Personal Injuries Actions against Employers for non-physical injuries:

The key aspects of initiating a claim against an employer for workplace generated psychological personal injuries are established in the cases of Maher v Jabil, Quigley v Complex Tooling and Moulding Ltd, whereby a claimant must have suffered an injury to his/her health as opposed to ordinary occupational stress. Such an injury, if not of a direct physical kind must amount to an identifiable psychiatric injury. That injury must be attributable to the workplace. The harm suffered to the claimant must have been reasonably forseeable in the circumstances.

The personal injury must have been sustained as a result of the employer’s breach of duty to the employee. Even if the claimant has suffered such an injury, it may not be found to have been reasonably foreseeable as this particular part of the test has, in case law, been shown to be quite difficult to establish. For cases to succeed, it usually requires some clear notification to the employer of the employee’s health issue, or risk of it – thus contemporaneous notice to the employer at the time of the issue to occurring is critical. It is far more difficult to succeed with any claim before the Civil Courts for a psychological personal injury, if the issues whish are alleged to have caused the injury to the claimant are made known retrospectively.


The employer has a duty of care in tort towards the employee, and pursuant to the Safety, Health and Welfare at Work Act 2005 in relation to the safety, (physical and mental), of the employee. This statutory duty has been found to clearly extend to the duty to preven


t bullying and harassment as was established in the cases of Shanley v Sligo CC; Sweeney v Ballinteer College. The Supreme Court in Quigley v Complex Tool Moulding and most recently in Ruffley v Board of Management of St Anne’s School has endorsed the definition of bullying as set out in the Industrial Relations Act 1990 (Code of Practice detailing procedures for addressing bullying in the workplace) (Declaration) Order 2002 as “an accurate statement of the common law duty of care”:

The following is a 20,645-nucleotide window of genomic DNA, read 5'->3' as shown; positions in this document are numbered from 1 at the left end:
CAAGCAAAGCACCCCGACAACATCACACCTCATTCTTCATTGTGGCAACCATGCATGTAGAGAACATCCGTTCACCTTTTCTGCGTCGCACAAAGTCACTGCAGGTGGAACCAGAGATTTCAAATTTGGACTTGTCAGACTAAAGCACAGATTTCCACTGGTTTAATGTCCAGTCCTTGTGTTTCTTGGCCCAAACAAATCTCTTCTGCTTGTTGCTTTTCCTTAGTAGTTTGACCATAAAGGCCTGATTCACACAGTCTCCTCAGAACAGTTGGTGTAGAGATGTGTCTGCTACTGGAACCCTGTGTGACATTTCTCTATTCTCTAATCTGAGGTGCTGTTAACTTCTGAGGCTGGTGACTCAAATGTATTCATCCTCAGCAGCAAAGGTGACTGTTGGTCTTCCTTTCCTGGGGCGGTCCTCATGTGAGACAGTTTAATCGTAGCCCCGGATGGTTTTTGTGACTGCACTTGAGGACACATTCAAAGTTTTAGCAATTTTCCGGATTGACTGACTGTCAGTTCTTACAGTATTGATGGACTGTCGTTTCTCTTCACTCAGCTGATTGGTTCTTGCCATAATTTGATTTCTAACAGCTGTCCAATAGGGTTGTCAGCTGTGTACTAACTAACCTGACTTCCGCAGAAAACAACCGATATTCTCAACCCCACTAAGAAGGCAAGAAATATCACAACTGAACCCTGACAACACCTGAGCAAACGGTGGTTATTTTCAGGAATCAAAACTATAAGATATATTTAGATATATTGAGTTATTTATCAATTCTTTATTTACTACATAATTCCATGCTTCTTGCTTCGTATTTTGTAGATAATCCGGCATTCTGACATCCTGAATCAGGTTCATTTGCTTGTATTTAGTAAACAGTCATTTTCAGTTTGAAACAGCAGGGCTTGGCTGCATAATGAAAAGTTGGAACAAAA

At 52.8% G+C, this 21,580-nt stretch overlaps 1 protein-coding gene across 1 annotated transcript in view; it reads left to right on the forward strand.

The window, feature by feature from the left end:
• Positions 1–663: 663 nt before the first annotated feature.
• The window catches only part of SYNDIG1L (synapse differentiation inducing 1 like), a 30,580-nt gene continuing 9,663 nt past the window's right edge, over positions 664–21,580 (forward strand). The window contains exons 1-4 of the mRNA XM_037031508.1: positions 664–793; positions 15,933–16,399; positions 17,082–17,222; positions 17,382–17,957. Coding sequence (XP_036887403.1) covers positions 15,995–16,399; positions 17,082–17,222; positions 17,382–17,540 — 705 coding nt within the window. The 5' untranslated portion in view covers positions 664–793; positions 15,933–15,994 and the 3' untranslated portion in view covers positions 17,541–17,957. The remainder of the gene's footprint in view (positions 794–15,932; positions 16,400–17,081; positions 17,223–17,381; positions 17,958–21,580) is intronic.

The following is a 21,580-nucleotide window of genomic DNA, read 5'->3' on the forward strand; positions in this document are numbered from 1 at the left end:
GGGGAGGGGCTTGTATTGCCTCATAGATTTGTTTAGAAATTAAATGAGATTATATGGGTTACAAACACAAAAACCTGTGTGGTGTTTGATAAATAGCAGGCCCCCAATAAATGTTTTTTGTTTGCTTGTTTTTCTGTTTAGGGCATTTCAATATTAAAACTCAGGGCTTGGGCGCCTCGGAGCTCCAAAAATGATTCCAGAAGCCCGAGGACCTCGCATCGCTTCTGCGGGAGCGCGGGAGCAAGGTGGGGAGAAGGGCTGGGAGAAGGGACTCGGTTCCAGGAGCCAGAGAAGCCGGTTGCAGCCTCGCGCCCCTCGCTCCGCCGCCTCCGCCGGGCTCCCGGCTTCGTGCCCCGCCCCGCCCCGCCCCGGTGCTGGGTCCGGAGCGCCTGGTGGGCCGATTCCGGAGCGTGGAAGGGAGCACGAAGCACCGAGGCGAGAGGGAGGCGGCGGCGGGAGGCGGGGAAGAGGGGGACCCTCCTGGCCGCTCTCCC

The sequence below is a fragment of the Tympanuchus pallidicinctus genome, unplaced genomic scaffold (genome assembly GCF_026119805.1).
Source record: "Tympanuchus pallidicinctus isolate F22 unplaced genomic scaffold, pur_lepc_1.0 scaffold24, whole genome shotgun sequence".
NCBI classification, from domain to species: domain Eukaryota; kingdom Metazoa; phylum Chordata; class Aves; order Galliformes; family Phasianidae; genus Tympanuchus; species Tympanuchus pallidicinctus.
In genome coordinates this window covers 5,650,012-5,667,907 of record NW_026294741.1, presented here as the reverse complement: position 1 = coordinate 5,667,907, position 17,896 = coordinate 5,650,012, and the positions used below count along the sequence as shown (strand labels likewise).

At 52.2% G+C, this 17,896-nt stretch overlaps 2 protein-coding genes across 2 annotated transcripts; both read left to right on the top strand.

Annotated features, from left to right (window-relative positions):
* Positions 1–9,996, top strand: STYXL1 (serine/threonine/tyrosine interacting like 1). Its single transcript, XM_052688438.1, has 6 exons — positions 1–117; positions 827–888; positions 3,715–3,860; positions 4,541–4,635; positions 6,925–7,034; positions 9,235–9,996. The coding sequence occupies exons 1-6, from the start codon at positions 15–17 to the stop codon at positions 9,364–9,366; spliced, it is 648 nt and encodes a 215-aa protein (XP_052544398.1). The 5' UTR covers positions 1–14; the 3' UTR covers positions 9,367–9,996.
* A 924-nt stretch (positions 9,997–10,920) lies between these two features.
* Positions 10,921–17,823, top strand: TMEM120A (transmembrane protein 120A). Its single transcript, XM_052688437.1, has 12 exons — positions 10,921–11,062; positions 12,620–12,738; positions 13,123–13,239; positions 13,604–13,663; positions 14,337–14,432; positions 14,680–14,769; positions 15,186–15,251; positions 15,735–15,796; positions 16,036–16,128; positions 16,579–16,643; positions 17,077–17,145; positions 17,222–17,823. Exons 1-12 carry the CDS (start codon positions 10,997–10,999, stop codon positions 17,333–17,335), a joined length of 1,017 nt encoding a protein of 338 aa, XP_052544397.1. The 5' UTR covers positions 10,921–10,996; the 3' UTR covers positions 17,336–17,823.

“Workplace bullying is repeated inappropriate behaviour, direct or indirect, whether verbal, physical or otherwise, conducted by one or more persons against another or others, at the place of work and/or in the course of employment, which could be reasonably be regarded as undermining the individual’s right to dignity at work. An isolated incident of the behaviour described in this definition may be an affront to dignity at work but as a once off incident is not considered to be bullying”. The Supreme Court in Ruffley made clear that each element of the test must be satisfied to establish “bullying”.


Failure by an employer to act appropriately/expediently following work place bullying/harassment by a claimant’s colleagues, would deem the employer vicariously liable in the event that the test as established in ruffle is satisfied. Thus, it is crucial from an employer’s perspective that appropriate mechanisms are in place in order to investigate inappropriate behaviour in the workplace.


This area of law is a considerably more difficult area to succeed with than a more obvious physical personal injury. A medical report from a qualified mental health professional is required before any case can properly be assessed by your legal advisor. Employees have two years from the date of injury/or knowledge of the injury to initiate a claim against their employer.


About the author: Kevin Sherry is an Associate Solicitor in our Employment Law Unit and can be contacted at ksherrry@dgod.ie

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